The twelve factors are:
Codebase: Each microservice should have a separate repository so that it can evolve on its own.
Dependencies: Each microservice has its own dependencies declared. Libraries are not packaged inside the application.
Configuration: Store configuration in the environment and externalize your configuration.
Backing services: Treat backing services, such as MySQL, Amazon S3, and Twitter, as attached resources.
Build, release, run: Strictly separate build and run stages.
Processes: Treat processes as RESTful APIs. They should be stateless and share nothing so that they can scale up and down easily without losing data.
Port binding: Export services using port binding. The ports should never be hard-coded and should always be configurable.
Concurrency: Applications use processes independently from each other to allow for load balancing.
Disposability: Maximize robustness with fast startup and graceful shutdown.
Development and production parity: Keep development, staging, and production as similar as possible.
Logs: Treat logs as event streams.
Admin processes: Run administrative and management tasks as one-off processes and package them alongside the application.
Eclipse MicroProfile is a set of specifications that was created by an open source community to help developers write cloud-native Java™ microservices. MicroProfile has a set of Java APIs that bind the lifecycle of stateful components to well-defined contexts and inject components into an application in a typesafe way through context dependency injection(CDI).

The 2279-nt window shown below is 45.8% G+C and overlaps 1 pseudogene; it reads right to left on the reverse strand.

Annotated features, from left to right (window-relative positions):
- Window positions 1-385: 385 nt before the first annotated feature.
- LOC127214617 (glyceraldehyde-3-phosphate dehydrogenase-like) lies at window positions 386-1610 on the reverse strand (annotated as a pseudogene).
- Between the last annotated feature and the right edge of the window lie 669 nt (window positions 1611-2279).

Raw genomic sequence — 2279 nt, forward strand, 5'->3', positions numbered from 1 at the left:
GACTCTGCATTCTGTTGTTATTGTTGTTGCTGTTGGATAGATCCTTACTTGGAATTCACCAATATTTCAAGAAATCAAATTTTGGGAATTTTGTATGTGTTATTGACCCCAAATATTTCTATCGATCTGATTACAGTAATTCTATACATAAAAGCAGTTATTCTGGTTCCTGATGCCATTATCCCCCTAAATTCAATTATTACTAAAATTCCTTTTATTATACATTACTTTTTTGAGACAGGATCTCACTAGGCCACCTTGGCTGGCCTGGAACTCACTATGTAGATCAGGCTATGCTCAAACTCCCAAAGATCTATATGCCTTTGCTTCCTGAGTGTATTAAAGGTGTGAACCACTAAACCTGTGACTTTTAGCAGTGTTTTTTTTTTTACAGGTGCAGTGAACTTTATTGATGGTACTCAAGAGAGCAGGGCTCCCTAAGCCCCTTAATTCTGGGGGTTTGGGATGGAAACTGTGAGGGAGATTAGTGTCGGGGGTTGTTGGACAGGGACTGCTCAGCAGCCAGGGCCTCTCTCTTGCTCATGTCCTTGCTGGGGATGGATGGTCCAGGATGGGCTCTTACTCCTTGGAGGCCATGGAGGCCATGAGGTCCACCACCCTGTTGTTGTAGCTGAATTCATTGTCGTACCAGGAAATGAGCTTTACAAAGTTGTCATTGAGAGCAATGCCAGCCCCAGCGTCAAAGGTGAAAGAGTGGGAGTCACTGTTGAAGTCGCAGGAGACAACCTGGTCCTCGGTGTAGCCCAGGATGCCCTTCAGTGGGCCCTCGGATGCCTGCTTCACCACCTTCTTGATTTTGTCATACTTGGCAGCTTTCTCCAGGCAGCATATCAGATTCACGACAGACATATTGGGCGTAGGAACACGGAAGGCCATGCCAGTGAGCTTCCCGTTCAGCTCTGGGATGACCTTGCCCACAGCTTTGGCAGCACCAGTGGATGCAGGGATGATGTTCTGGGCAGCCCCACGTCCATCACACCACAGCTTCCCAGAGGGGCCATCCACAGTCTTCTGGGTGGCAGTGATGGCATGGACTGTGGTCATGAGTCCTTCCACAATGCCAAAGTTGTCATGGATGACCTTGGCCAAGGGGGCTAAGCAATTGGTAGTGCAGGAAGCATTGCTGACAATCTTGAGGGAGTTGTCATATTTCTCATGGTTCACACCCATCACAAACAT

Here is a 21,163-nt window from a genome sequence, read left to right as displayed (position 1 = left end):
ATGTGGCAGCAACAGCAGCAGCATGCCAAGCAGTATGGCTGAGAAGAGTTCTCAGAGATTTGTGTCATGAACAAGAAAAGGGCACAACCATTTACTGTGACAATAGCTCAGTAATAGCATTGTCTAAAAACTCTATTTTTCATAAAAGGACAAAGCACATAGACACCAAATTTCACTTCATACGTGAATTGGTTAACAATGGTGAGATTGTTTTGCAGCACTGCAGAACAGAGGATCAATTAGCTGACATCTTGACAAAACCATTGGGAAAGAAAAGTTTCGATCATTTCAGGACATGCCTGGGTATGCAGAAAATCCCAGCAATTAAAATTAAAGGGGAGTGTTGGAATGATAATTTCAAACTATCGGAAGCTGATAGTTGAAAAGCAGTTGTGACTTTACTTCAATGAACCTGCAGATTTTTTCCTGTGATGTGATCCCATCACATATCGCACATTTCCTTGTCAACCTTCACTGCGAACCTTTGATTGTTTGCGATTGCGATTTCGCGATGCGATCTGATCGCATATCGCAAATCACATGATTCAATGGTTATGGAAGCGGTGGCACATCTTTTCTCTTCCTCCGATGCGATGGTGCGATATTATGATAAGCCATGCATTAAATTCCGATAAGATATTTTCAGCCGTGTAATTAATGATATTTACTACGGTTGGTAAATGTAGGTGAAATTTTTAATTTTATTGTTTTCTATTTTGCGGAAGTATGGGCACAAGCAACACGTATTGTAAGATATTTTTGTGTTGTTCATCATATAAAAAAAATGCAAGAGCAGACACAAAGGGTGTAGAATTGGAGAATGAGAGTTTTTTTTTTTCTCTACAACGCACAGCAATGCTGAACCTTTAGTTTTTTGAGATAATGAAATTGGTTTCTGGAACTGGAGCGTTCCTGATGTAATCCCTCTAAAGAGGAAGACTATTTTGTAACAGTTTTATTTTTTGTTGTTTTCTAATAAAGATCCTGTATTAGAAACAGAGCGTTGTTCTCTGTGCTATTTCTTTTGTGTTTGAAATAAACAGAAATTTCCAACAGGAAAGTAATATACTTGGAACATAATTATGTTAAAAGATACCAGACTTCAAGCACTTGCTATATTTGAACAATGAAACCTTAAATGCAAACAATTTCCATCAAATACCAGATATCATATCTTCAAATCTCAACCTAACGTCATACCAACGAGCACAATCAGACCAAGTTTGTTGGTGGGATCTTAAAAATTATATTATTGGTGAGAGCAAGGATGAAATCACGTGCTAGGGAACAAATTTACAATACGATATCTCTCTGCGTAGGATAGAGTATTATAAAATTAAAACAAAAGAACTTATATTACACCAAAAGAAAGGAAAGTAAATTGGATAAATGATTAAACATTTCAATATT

MicroProfile provides a way to enable you to create twelve-factor microservices with consideration for the factors of configuration (factor 3), port binding (factor 7), and disposability (factor 9). Two of the most important MicroProfile features that provide you these capabilities are MicroProfile Config and MicroProfile Fault Tolerance.
MicroProfile Config can be used to inject external configuration properties into microservices so that changing the configuration does not require you to repackage your application. It provides two APIs. One is a programmatic API, and the other is through CDI injection. Through CDI injection, you can directly inject either static or dynamic values. Keep in mind that all the configuration sources are prioritized. If the same property is in multiple configuration sources, the one with the highest priority is used by the application. MicroProfile Config helps you fulfill the externalizing configuration and port binding requirements in the twelve-factor methodology. It provide the ability to inject the configuration properties into the microservices, and the ability to inject ports into microservices when one microservice calls another microservice in a chain.
MicroProfile Fault Tolerance is a solution to build a resilient microservice. It provides a way for microservices to retry during failure, prevent repeated failures, limit microservices to use all system resources, timeout when waiting for responses, and fallback resolution after everything fails. MicroProfile Fault Tolerance enables you to implement applications that can shut down gracefully when failure exists, which is part of the disposability requirement of the twelve-factor methodology.
By using MicroProfile together with containers and Kubernetes, developers can easily create and manage twelve-factor microservices.